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Hyperbolic surfaces

Given a hyperbolic surface S with geodesic boundary. Let a and b be two distinct simple closed geodesic boundaries. Does there exist a unique distance realizing geodesic in S? (1) for S is a pair of pants. (2) S is any hyperbolic surface with boundary.

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marked as duplicate by S. Carnahan May 2 '12 at 7:15

This question has been asked before and already has an answer. If those answers do not fully address your question, please ask a new question.

If you want to refine your question, you should edit the first one. There is an "edit" link below the tags. – S. Carnahan May 2 '12 at 7:16
up vote 1 down vote accepted

For the pants, yes. In general, no. To prove this for the pants, classify all geodesic arcs and just observe the result. There are many ways to find a "no" example in the general case; the first one that came to my mind was taking a double cover.

EDIT - I see that this is a near-duplicate of a closed question. You could improve your question by giving some motivation. Reading the FAQ will be very useful in writing questions that get good answers. In particular please see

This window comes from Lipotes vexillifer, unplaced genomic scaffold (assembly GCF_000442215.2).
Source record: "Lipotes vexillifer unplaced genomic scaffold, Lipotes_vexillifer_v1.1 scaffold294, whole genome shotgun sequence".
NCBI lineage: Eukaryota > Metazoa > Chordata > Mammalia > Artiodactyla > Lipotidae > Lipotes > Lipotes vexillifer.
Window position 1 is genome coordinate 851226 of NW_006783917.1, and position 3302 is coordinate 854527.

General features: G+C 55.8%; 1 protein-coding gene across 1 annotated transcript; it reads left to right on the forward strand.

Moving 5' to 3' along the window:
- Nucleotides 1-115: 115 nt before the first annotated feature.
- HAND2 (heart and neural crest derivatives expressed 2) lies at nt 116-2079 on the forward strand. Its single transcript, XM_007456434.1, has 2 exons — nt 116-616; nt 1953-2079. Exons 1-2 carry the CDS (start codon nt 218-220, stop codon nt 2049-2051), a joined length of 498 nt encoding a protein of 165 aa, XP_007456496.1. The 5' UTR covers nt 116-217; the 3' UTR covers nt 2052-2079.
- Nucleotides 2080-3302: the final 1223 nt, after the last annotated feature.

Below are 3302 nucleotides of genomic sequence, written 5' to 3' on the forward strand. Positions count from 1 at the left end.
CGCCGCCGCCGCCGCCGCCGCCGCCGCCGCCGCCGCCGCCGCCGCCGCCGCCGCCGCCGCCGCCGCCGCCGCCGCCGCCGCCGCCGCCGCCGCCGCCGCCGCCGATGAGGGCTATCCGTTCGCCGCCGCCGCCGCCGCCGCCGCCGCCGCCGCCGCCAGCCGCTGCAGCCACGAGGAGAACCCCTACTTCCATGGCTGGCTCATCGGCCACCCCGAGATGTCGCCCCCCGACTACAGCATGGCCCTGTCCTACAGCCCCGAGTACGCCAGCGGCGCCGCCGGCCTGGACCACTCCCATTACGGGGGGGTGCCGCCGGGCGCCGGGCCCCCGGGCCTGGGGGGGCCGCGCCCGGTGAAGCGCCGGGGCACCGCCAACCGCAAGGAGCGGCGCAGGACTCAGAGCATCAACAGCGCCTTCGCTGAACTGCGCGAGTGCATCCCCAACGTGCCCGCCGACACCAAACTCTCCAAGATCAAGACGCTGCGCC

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well, I have got an example of hyperbolic surface with boundary where more than one (at least two) distance realizing geodesics between two distinct geodesic boundaries will exist. I have a further question: Suppose p and q are two distance realizing geodesics between the boundary geodesics. Is it true that p and q are always disjoint? – Bidyut Sanki May 2 '12 at 8:26
They are always disjoint. This is proved by the usual "exchange and round-off" technique. See, if $p$ and $q$ intersect, then at the intersection point you can do a little cut and paste to get two new arcs $p'$ and $q'$, still connecting the same boundary components, and slightly shorter, which is a contradiction. – Sam Nead Jan 3 '14 at 11:00

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